Health Planners Lament “Inevitable” Takeover

What the state’s Health Planning Committee has been doing – and not doing

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The South Carolina Health Planning Committee is a group of state policymakers, health insurance professionals, and citizens appointed by the governor to decide whether or not setting up a state health exchange is “advisable and feasible.” The committee was also charged with considering alternative ways of reforming the health care market in South Carolina, but they’ve neglected that task in favor of debating the “inevitable” choice between a state-level or federal-level health exchange. As our research into the Patient Protection and Affordable Care Act (ACA) has revealed, there is not a significant difference between the two. Even a state health exchange would be tightly and continuously controlled by the federal government, raise the price of premiums, and destroy any possibility of a competitive, free market for health care in the state.

The committee’s recommendation to the Governor regarding health exchanges was originally set to be produced by the end of October. We’ve attended Health Planning Committee meetings consistently (see our video coverage), and in the latest meeting all members agreed to request a 30-day extension for the presentation of their report. It seems increasingly obvious that no amount of time is enough to understand or implement a poorly written law that’s continually being changed by the federal government. In the past few months alone, the US Department of Health and Human Services has released hundreds of pages of new regulations, with many more set to be released over the next few years.  Another example of the struggles of implementation of ACA is the recent failure of the Community Living Assistance Services and Supports program, or CLASS Act, which was to operate like a private insurance program collecting premiums upfront to pay later for long-term care.

In addition, the federal government has also begun to push forward a completely new “hybrid” model of health exchanges in closed-door national conferences with state policymakers. This hybrid would be run by both the state and federal government (though, it’s important to note, it would still qualify as a “technically” federal exchange). That this “third option” is mentioned nowhere in the actual text of ACA seems to be of little concern to federal policymakers. As usual, the “real” workings of government will be decided by state bureaucrats, federal bureaucrats, and the special interests they invite along, entirely behind closed doors in Washington.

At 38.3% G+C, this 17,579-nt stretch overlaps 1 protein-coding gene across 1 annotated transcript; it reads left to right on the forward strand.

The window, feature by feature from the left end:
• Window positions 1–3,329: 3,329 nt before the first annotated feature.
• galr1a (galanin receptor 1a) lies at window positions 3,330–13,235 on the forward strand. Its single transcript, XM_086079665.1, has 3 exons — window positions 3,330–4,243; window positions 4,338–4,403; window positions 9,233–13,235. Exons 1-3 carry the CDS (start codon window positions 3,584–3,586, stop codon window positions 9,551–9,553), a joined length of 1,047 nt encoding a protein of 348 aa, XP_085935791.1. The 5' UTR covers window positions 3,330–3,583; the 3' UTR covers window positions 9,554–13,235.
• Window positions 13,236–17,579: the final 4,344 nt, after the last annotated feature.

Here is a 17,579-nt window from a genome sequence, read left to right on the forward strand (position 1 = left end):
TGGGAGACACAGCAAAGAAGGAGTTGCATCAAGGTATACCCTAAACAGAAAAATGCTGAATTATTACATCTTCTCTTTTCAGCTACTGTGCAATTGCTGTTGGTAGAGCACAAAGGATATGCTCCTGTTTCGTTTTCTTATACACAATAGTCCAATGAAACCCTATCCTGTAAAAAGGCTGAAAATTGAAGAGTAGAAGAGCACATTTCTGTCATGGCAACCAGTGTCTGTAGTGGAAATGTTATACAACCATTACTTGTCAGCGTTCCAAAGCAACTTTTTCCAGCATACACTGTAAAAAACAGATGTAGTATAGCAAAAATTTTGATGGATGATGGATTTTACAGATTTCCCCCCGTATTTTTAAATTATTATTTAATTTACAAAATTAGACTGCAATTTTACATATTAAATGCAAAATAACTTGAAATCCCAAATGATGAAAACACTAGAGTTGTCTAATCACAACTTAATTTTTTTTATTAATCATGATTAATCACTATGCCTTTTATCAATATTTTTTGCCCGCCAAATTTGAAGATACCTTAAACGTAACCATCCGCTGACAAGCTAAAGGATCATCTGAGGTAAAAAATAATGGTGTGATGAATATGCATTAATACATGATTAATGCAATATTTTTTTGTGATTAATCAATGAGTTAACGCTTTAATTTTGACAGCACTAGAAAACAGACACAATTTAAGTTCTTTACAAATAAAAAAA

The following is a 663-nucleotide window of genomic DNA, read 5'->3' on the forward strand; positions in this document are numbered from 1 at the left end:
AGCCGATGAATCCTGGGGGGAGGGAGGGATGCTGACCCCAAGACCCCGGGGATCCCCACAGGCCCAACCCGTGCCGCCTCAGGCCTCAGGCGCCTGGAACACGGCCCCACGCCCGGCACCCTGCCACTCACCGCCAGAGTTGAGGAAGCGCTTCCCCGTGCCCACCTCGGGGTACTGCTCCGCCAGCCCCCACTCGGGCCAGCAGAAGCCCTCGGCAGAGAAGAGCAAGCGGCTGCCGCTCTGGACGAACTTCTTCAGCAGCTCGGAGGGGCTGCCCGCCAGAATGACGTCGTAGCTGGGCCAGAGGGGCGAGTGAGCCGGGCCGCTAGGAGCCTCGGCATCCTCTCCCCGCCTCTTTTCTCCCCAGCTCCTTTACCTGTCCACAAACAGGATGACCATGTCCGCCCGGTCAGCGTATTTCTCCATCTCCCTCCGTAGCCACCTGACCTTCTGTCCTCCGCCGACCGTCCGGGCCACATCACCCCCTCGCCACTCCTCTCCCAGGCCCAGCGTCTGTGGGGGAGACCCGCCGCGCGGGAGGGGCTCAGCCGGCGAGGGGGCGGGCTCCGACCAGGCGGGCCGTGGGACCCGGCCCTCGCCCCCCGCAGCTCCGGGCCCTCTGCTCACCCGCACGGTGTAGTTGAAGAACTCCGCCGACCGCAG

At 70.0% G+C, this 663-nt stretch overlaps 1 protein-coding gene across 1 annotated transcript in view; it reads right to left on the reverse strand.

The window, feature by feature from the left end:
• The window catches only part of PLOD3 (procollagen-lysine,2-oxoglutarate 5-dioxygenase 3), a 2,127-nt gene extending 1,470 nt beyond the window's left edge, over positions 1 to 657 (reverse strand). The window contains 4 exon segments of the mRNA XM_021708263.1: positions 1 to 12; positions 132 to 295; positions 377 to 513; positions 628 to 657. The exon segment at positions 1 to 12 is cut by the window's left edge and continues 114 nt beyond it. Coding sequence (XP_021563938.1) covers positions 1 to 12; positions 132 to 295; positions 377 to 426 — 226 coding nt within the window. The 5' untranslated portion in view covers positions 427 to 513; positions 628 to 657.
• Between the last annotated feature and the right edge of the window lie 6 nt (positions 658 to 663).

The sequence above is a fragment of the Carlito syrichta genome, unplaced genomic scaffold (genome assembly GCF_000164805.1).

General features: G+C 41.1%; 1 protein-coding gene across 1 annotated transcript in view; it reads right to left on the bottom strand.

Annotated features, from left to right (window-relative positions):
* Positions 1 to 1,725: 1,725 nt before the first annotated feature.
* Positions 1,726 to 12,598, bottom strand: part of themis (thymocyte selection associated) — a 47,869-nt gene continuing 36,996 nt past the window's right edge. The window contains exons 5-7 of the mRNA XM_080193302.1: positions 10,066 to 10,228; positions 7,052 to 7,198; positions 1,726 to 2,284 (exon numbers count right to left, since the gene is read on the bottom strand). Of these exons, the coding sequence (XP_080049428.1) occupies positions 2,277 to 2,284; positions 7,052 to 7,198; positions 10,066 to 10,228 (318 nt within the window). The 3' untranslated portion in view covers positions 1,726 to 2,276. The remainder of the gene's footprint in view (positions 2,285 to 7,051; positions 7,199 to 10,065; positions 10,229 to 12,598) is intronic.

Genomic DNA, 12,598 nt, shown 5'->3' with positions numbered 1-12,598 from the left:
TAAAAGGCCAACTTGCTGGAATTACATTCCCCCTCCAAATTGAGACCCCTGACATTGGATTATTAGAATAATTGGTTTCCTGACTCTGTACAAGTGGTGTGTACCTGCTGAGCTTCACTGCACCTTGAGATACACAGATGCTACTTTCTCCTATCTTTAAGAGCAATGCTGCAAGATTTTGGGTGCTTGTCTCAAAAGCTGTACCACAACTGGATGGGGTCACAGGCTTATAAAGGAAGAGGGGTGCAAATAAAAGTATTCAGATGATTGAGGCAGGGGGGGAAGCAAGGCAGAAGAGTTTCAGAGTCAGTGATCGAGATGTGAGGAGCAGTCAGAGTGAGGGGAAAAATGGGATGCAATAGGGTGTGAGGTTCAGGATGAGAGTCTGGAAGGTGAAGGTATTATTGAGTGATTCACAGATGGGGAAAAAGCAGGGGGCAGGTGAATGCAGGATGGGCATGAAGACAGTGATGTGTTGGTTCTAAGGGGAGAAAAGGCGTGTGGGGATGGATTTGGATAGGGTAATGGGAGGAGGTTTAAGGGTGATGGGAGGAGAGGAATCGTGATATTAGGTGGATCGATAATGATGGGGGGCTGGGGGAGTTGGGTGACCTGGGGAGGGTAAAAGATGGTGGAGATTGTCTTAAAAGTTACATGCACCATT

No amount of “further rulemaking” – to use the federal government’s term for this process – will make any kind of health exchange a good idea for South Carolina. The members of the Health Planning Committee agreed in last week’s full meeting that the state’s priorities regarding health care were simple: to distribute information to consumers about health plans available in the state, and work toward market reforms that improve health in South Carolina. Neither of these goals is the focus of the federal health care law.

During another recent meeting, the committee was presented with the results of a focus group conducted by researchers from the South Carolina Institute of Medicine and Public Health. They were also presented with the results of a survey research project, conducted by the Institute for Public Service and Policy Research, which provided demographic information about South Carolina’s uninsured, and polled “key informants” on their opinions about sections of the health care reform law. During the presentation, the Committee members raised questions about the selection of these key informants; while a “key informant” is typically a survey respondent intimately familiar with the subject of the survey (in this case, ACA), it’s unclear whether or not these informants were selected on that basis. Indeed, some of their answers suggested a lack of familiarity with the subject, as South Carolina Department of Health and Human Services Director Tony Keck pointed out during the presentation.

The focus group, conversely, was conducted with a better-informed sample of insurance professionals, consultants, and small business owners, who came off strongly in favor of state, rather than federal, control of health reform. They also expressed concerns about the fact that ACA does little to nothing to control the spiraling costs of health care: in the words of one insurance industry representative surveyed, “neither system right now – the proposed system of the exchange or our current system – is dealing with the cost drivers of healthcare.”What those focus groups didn’t know is that a “state” health exchange actually provides the state very little control over health reform, as we’ve outlined in our policy brief on the subject.

Copyright © 2011 South Carolina Policy Council
This material should not be construed as an attempt to aid or hinder the passage of any legislation.

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One Comment on “Health Planners Lament “Inevitable” Takeover”

  1. Pingback: An Interstate Compact: Serious option or political gesture? : The South Carolina Policy Council

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